Tackling child poverty is a key priority for the Scottish Government

The need to take action has come into even sharper focus this year, as we respond to the COVID-19 virus, doing everything we can to keep people safe from its effects.

Even though there is now hope on the horizon in the form of vaccines, for many families and children this year has been a challenge – and the coming months will be tough.

Families across Scotland have been hit hard by the economic impact of the COVID-19 pandemic.

Indeed, there’s not a community or person untouched by its effects whether that be through illness, loss of work or earnings or missing precious time with family and friends.

As a government we remain fully committed to tackling poverty, particularly child poverty, which we know has been increasing in recent years due to the impact of UK Government welfare cuts.

This is a long term, determined and unceasing effort, which will continue long after this pandemic emergency is over – which is why we have put in place a series of actions to create a fairer and more equal Scotland.

We started this parliamentary term with the ground breaking Child Poverty (Scotland) Act, with targets to reduce and eradicate child poverty, as well as an ambitious Tackling Child Poverty Delivery Plan with a range of actions to tackle the causes of deep seated generational poverty.

And last year we invested nearly £2 billion to support low income households, including over £672 million targeted at children in low income families.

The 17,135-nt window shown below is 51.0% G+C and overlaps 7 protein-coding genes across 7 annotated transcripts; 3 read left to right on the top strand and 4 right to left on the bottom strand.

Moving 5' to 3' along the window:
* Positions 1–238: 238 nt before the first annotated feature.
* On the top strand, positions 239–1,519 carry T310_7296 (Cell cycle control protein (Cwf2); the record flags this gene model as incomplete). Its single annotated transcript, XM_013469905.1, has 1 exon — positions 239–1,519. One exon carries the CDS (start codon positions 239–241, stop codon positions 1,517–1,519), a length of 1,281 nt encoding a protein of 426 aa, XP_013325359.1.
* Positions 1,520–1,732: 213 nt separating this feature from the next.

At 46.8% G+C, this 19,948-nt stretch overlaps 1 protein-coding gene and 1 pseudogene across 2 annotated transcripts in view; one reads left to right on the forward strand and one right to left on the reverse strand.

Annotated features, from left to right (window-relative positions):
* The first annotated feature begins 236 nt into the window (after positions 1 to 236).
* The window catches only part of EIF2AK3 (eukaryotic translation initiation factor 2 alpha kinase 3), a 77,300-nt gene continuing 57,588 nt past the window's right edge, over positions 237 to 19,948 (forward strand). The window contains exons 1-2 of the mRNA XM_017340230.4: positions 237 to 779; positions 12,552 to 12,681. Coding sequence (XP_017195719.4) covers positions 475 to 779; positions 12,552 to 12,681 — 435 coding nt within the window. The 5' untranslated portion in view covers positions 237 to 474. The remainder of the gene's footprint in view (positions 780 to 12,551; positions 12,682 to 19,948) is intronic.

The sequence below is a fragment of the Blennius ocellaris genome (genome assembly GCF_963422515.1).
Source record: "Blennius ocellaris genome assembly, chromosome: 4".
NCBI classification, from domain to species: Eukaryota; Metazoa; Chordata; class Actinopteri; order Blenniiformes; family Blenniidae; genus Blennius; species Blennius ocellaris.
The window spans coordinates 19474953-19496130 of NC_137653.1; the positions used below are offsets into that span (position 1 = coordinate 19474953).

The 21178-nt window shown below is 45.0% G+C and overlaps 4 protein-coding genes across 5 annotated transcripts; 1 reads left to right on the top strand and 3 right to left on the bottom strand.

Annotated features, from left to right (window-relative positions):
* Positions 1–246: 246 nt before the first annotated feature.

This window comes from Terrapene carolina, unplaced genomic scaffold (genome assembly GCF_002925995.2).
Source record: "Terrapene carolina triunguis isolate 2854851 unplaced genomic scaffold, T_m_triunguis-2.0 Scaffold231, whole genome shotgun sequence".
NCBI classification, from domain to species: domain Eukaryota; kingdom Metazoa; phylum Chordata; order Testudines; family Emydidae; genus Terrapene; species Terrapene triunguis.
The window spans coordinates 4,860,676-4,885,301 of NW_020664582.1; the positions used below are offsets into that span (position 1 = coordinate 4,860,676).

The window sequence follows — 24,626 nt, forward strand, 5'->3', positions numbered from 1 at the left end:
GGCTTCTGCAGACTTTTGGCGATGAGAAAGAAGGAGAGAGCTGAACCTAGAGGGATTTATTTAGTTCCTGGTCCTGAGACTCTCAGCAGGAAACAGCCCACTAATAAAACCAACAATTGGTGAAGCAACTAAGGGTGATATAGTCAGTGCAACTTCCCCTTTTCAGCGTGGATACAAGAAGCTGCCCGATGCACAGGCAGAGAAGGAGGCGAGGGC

We also announced a ground breaking major new benefit to tackle child poverty head on – the Scottish Child Payment.

The Scottish Child Payment is one of the most ambitious, and potentially transformational, policies introduced since the Scottish Parliament was established.

It will make a direct and significant impact to the incomes of thousands of low income families.

Scotland is the only part of the UK where this additional payment will be available. We think it will change the lives of children, and their families, for the better.

Others have called it a game changer – we hope and believe that too.

We know that almost 60% of all children in poverty in Scotland live in a family with a child under the age of six. So we prioritised the early introduction of the payment for this group to make the biggest impact for families who need help the most. Up to 194,000 children across Scotland are eligible for this new benefit this financial year.

We have already started taking applications for this new benefit for children under six – ahead of the benefit starting on 15 February.

Many thousands of applications have already been received – and I would urge any parent who thinks they might be eligible to apply by visiting mygov.scot/benefits or calling 0800 182 2222.

Our new Scottish Child Payment not only helps raise children out of poverty, it is also designed to help prevent those just above the poverty threshold from slipping under it. And that’s why our aim is to roll out this to under 16s by the end of 2022.

Together with our other new social security benefits Best Start Grant and Best Start Foods, the Scottish Child Payment will provide over £5,200 of financial support for eligible families by the time their first child turns six, around £4,000 more than elsewhere in the UK.

Because we know that a range of actions is needed to helps families, we have invested over £37.6 million for Free School Meals over holiday periods and school closures since the start of the pandemic, continuing this support up to and including the 2021 Easter holidays.

Our Parental Employability Support Fund will provide personalised help for those in low-paid work, and those who are looking for a job.